Every Woman, Every Time…Cada Mujer, Cada Vez

What a difference a year makes. It was only a year ago that I said 2013 was “The Year of the Woman” and asked ob-gyns around the nation to lead efforts on behalf of women’s health. We saw a rocky start to the Affordable Care Act, yet as ob-gyns we have appreciated that so much of what we value for our patients is now considered a health benefit:  cervical and breast cancer screening, preconception health, maternity care.

The challenge in front of us is to provide care, lead change efforts in our hospitals and communities, and sustain our practices. At times it is daunting. This last year, we heard your concerns and worked on your behalf to improve our care delivery, to empower safety efforts, and to challenge those who fight reproductive health access, payment reforms and medical liability reform. We have worked hard to keep legislators out of our exam rooms!

A year ago I introduced a mantra that reinforces all that we hold dear: Every Woman, Every Time. For every woman, at every encounter in our health care delivery system, we need to help her achieve optimal health and wellness in the context of reproductive choices. This year has seen uncertainty and changes in health care delivery. I challenged all of us as ACOG Fellows to take the lead, because the changes in medicine will come at a cost that requires each and every one of us to foster change and collaboration.

No longer can we sit back and let change happen. Rather, we need to direct the changes, to lead the transformation that places women first. Only if we place the focus on quality, on service and on attaining health care access for all women will our practices—and our skills—flourish. By making women our focus, we will succeed. This past year, ACOG led a well-woman task force, to achieve consistency in well-woman care across all medical providers. We have opportunities to share with colleagues in internal medicine, pediatrics and family practice, and with our partners who are nurse midwives and nurse practitioners, in all aspects of well-woman care.

It has been an honor to represent the most wonderful specialty, both here and abroad. ACOG has a strong voice—in the halls of Congress, amongst our colleagues across the US, and amongst our sister organizations around the world. We are leaders.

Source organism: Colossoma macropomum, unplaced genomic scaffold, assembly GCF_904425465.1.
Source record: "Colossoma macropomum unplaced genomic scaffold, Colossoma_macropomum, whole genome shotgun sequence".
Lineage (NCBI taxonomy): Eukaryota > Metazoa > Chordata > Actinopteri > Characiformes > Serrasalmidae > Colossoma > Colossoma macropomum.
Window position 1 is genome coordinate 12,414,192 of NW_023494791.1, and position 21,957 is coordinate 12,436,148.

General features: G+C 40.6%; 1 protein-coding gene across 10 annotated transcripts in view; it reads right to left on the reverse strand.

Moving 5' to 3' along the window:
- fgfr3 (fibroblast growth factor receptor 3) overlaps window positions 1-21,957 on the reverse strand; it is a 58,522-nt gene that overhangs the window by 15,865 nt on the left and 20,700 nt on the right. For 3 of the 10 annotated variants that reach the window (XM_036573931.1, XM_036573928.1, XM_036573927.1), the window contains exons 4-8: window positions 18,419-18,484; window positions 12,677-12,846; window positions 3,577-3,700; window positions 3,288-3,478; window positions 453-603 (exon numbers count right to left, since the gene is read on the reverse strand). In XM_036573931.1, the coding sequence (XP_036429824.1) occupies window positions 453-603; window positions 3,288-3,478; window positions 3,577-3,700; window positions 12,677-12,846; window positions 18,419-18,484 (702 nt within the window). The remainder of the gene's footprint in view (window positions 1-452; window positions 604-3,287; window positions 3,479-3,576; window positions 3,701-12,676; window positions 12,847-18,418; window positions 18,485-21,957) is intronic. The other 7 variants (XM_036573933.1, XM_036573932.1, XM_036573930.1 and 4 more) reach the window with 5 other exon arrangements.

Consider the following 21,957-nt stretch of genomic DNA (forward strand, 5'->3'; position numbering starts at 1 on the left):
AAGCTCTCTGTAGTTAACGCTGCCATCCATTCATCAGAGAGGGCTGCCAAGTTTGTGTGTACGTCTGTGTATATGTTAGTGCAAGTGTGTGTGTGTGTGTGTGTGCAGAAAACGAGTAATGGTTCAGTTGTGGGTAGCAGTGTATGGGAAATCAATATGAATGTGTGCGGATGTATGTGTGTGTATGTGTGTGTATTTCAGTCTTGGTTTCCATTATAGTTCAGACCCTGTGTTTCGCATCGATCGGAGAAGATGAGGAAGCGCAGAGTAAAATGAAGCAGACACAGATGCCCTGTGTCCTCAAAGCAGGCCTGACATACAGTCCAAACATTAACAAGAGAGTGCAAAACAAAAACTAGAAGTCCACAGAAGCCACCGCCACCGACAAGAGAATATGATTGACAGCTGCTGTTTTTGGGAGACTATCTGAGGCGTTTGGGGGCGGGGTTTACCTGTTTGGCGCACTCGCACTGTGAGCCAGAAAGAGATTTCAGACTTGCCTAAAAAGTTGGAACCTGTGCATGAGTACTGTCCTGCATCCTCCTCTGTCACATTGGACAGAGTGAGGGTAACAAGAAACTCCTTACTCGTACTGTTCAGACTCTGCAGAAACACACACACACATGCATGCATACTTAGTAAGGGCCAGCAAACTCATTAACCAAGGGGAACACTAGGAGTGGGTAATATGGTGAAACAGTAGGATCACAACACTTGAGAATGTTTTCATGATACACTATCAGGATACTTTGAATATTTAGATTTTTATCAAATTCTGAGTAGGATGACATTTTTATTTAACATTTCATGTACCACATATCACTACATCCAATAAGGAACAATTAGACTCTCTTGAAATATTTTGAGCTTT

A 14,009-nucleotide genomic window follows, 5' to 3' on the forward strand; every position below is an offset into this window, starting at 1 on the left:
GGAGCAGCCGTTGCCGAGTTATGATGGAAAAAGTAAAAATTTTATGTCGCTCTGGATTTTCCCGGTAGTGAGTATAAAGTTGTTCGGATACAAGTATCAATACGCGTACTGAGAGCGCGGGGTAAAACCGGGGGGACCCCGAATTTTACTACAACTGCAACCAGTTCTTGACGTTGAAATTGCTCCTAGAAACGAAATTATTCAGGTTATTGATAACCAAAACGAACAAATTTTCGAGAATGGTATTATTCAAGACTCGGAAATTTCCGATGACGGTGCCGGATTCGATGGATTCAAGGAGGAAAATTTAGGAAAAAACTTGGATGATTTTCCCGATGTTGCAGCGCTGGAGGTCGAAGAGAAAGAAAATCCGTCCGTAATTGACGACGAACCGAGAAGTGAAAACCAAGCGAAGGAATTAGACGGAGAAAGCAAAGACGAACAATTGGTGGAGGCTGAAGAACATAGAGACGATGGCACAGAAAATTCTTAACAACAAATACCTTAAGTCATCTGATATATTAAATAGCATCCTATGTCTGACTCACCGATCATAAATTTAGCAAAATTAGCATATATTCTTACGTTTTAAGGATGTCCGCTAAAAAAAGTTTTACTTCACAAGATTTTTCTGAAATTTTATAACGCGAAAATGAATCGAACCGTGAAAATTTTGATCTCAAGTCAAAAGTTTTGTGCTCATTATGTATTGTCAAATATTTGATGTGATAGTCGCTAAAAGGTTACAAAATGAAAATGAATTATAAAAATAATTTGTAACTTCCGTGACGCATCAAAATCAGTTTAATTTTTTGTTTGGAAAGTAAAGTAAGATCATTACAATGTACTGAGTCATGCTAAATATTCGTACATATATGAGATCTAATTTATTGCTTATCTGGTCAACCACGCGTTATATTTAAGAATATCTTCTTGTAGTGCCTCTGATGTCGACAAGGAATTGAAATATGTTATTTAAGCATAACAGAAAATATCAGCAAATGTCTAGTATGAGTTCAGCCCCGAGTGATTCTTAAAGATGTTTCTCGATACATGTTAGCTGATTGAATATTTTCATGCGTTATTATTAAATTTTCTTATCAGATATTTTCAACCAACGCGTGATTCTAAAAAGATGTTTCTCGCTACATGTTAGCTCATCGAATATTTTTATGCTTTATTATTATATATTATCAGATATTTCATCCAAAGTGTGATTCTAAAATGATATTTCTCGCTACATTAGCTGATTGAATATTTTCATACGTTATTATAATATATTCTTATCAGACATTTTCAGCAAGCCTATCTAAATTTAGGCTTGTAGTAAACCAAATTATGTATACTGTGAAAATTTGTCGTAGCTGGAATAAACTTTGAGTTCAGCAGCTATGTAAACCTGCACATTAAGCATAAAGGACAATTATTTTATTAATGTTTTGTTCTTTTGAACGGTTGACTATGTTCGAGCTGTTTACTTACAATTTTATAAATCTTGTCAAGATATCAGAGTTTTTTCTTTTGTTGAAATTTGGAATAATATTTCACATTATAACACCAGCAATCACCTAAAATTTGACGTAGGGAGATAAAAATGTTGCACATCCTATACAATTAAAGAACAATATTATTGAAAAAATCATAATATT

ACOG relies on the work of all our Fellows. I thank each and every one of you for the gift of this year, to represent women, to represent Fellows, to represent ACOG

For Every Woman, Every Time.

Every Woman, Every Time – In Chicago and Beyond

ACOG’s Annual Clinical Meeting in Chicago is just over a week away. I’d like to tell you about the three fabulous speakers that I selected for my President’s Program. I know that each of them will bring alive the spirit of my presidential theme, “Every Woman, Every Time.”

First up will be Dr. Lesley Regan who leads global women’s health efforts for the Royal College of Obstetricians & Gynaecologists in London. She also chairs the Committee for Sexual and Reproductive Rights for the International Federation of Gynecology and Obstetrics. In “Human Rights and Women’s Health in the 21st Century,” Dr. Regan will address every woman’s basic rights to health care, as well as the challenges that different cultures around the globe face in providing this care.

Our second lecturer is Dr. Mark Hanson, director of the Academic Unit of Human Development and Health at the University of Southhampton in the United Kingdom. Dr. Hanson has focused his work on new ways to reduce disease processes and improve health by championing preventive interventions during preconception, throughout pregnancy, and in infancy and childhood. In his lecture, “The Developmental Origins of Health and Disease (DOHaD) Challenge,” he’ll provide his insight into why investing in the health of our current generation is the best way to invest in the health of future generations.

The final speaker will be the distinguished Dr. Tyrone Hayes, professor of biology at the University of California–Berkeley. In “From Silent Spring to Silent Night: The Impact of the Environment on Reproductive Health,” Dr. Hayes will illustrate why we must study the impact of environmental chemicals on our health. As I have said many times, and as Dr. Hayes will demonstrate, ob-gyns need to lead efforts to shift the burden of proof away from physicians and the public back to the chemical industry. Companies must prove that chemicals are safe before they are released into the environment and the marketplace.

This year’s annual meeting promises to have something for everyone—great lectures, wonderful camaraderie with colleagues, and an opportunity for all of us to celebrate our wonderful careers in obstetrics-gynecology. See you in Chicago.

A Strong Voice for Women’s Health Research

Marsha B. Henderson-FDA

Marsha B. Henderson, assistant commissioner for women’s health at the FDA.